Fall Is Not Easy by Marty Kelley is a deceptively simple book; yet, it really stands out from the crowd.  It is the only autumn book whose narrator is the tree.  In fact, among all the hundreds of wonderful books that feature trees only one other comes to mind where a tree has been given voice, Shel Silverstein’s The Giving Tree. 

Kelley’s tree is not self-sacrificing like our beloved Giving Tree.  Rather, this tree is very self-centered, not unlike our young audience, or, to be fair, any of us when faced with a reoccurring event we have come to dread.

At its core, Fall is about change.  We all handle change differently and each change differently from the previous.  Fall flat-out states that change is not easy and gives us permission to detest it.  Yet, the illustrations show us something else entirely.  Change can often bring about unexpected pleasures and delights we don’t see or appreciate in the moment.  Humor can be found in change.  We may even succeed in a most astonishing way at a feat we could never have planned or even imagined for ourselves.

I’m missing even deeper metaphors I’m sure.  Your favorite library is likely the only place it can still be found, as it is thirteen years old now; and yet, it feels as crisp and taut as an autumn wind.

Sizing things up

Hanging Chads

The big question was, how do I keep the kids engaged with the reading choice and not plunge into squabbling over every title?

When I first started my book discussion Novel Thoughts (oh! those many years ago), I just couldn’t imagine spending time every month debating with the kids about what book we should read next.  It would be self indulgent to suggest only books that I liked or thought were good.  Meanwhile, if I left it solely up to the kids they could only offer suggestions of titles they have already read.  (I shudder to imagine how many times we would have “discussed” Harry Potter.)

I no long remember the eureka moment, but trust me, it was a stroke of genius.

Use democracy, dear Watson!  Every four months I create a ballot and they vote.  I get to decide what’s on the ballot – they decide what we read.  Perfect!

Except now, after more than seven years, I dread this part of the process.  I spend the better part of a day (or two) configuring a new ballot.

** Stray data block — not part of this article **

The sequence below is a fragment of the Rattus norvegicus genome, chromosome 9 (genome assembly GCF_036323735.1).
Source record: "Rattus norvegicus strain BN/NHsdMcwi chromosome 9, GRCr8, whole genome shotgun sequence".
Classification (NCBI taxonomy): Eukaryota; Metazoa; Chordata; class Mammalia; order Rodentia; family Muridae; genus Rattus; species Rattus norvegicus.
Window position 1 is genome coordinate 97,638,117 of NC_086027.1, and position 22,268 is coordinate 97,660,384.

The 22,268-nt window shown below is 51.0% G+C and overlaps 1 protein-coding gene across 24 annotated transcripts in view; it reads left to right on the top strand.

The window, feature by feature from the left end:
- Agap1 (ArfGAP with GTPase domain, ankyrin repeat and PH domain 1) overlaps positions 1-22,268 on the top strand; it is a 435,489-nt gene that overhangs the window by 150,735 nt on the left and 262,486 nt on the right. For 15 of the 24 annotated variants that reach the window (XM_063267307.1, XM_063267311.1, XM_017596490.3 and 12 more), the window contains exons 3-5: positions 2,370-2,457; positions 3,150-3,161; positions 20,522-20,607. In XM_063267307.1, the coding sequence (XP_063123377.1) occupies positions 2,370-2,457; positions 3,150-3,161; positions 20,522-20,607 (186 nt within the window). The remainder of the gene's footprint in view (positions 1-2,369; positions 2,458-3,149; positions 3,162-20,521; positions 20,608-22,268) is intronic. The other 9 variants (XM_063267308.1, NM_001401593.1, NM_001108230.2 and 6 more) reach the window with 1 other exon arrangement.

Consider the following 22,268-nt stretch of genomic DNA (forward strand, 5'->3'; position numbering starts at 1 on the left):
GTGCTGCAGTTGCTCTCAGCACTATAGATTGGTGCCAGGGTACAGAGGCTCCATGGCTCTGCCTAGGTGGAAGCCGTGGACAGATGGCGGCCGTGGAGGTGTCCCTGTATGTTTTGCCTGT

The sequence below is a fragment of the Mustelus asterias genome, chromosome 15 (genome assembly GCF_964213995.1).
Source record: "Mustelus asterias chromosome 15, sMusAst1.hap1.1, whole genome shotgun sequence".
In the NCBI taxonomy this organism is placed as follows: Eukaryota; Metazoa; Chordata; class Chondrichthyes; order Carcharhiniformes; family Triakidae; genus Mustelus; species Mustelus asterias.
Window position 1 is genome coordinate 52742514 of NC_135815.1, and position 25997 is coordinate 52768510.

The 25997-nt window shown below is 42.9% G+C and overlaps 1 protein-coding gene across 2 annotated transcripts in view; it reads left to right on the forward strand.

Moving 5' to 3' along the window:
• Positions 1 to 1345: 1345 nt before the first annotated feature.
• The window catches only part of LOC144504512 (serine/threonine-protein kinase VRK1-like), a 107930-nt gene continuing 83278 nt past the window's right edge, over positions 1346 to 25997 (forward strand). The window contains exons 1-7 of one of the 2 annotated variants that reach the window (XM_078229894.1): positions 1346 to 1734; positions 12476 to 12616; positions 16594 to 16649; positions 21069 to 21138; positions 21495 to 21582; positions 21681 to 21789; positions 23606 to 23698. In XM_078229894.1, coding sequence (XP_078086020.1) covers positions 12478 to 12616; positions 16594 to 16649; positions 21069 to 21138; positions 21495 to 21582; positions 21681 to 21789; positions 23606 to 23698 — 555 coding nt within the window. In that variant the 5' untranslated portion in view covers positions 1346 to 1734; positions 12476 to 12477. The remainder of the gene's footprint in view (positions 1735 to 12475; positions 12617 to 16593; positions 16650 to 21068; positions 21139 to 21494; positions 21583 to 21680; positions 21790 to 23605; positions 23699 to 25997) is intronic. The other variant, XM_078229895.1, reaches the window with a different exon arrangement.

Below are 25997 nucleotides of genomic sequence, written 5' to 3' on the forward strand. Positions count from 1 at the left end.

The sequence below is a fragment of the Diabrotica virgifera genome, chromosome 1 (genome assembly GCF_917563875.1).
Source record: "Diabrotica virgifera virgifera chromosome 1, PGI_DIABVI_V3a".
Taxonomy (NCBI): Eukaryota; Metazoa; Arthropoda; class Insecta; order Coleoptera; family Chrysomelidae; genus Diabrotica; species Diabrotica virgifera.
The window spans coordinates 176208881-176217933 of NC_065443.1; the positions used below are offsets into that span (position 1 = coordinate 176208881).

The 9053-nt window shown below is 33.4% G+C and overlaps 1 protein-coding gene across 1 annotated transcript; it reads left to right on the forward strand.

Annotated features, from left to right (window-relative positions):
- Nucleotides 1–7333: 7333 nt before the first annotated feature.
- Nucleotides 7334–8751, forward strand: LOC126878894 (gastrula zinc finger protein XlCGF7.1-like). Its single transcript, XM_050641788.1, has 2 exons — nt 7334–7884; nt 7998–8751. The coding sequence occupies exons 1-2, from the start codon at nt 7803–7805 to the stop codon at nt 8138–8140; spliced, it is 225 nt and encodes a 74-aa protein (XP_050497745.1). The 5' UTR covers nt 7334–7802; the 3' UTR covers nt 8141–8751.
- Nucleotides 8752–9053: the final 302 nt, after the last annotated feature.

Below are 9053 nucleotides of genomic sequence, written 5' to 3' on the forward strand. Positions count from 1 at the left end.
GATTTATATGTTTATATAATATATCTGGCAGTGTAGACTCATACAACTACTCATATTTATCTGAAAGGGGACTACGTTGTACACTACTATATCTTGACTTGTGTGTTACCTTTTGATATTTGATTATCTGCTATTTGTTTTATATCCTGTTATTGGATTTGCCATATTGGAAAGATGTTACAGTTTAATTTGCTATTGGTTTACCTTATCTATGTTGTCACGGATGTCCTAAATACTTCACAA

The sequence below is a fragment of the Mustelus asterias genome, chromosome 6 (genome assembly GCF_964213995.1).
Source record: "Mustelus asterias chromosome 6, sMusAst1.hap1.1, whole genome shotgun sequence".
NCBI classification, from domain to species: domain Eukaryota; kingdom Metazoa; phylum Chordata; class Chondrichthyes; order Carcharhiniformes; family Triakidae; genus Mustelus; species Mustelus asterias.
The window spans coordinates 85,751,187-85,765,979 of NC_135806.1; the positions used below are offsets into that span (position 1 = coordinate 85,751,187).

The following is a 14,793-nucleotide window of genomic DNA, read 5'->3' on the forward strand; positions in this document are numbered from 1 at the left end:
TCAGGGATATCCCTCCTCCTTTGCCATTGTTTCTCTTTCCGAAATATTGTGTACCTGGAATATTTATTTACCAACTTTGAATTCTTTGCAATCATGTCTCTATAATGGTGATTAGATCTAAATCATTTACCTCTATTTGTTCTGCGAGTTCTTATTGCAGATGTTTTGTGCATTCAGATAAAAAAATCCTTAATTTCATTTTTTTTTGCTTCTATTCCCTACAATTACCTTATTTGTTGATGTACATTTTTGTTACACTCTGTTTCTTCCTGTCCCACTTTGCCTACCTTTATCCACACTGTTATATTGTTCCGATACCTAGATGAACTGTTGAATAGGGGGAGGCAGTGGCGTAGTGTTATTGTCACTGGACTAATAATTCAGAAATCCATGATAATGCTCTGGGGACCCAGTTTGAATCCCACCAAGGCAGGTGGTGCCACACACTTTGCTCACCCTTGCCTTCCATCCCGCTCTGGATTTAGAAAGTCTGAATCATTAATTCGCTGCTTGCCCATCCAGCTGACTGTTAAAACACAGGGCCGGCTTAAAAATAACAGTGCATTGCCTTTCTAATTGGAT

Here’s how it works:  each ballot is divided into four genre categories.  These change from ballot to ballot.  This time the categories are Historical Fiction, Mystery, Contemporary, and Science Fiction.  For each genre I include three titles: one with a female narrator, one a male, and then a novel that includes a mixed group of protagonists.  Each contending title includes a summary straight from our online catalog.

The kids read the summaries and vote on one title from each of the genres.

Easier said then done.  While the premise is fairly simple, finding three science fiction titles, for example, with a range of narrators that would make for good discussions can be darn right difficult.  And there’s another element I haven’t mentioned yet – page count.

In order to have a decent discussion the majority of the participants need to be able to finish the book.  And let’s face it, schoolwork needs to come first, so the book cannot be overwhelmingly long.  Publishers just don’t seem to consider this.  Nearly every science fiction title that seemed to fit all the other perimeters ended up being well over 300 pages!  I’m not alone in this struggle; see blogger Jonathan Hunt”s rant Is This Absolutely Necessary  over at the School Library Journal.

After seven years the Novel Thoughts group has discussed 88 titles!  Finding new and fresh titles, fewer than 300 pages, with enough copies to borrow from area libraries; across a range of gender interests is really a remarkable challenge.  I’m relieved that say that it only took me about 4 hours to accomplish today.  I can relax for another four months.

And the real beauty of the whole thing – no discussion!  It’s a silent ballot, a drumroll revelation and then sweet acceptance of the decision.

The Dragon of Cripple Creek

The Dragon of Cripple Creek                          by Troy Howell                                                   I recommend this for 5th-8th grade readers.

Katlin, her father and brother, Dillon, are driving west in hopes of making it to San Francisco in time for Dad to start a new job.  They were living the ideal upper class, suburban life until Katlin’s mother had an accident that has left her in a coma.  Her continuing care and mounting bills have cost Dad his job and bankrupted the family.

Katlin has a serious obsession with all things gold – gold shoes, gold jewelry, golden-haired ponies.  When she sees a road sign advertising the Mollie Kathleen Gold Mine in Cripple Creek, Colorado, Katlin begs her father to stop, “Can’t we do one fun thing?”

Once on a tour of the mine, Katlin follows her obsession away from the group and falls down an old shaft.  And this is when she meets Ye, the last living dragon.   Ye is wise, experienced and enjoys a bit of witty repartee.  Kat is scared, excited (not only by all the gold lying around), and smitten with Ye.

Once Ye shows her the way out of the mine, Katlin’s mission is to keep the dragon’s existence a secret.  This is, of course, nearly impossible when her disappearance – and miraculous reappearance – are the biggest thing to hit Cripple Creek since gold was discovered in 1891.

Howell spends most of the novel exploring the aspects of keeping a dragon secret from the world and he really doesn’t miss much.  This is a solidly imagined bit of magical realism.  He wraps things up neatly and satisfied my emotional need for Kat’s family to get everything they need in the end.  On the other hand, once I met Ye, I wanted a lot more time with him!  I don’t have much to criticize but I must admit that I didn’t find the book as much fun as I had hoped.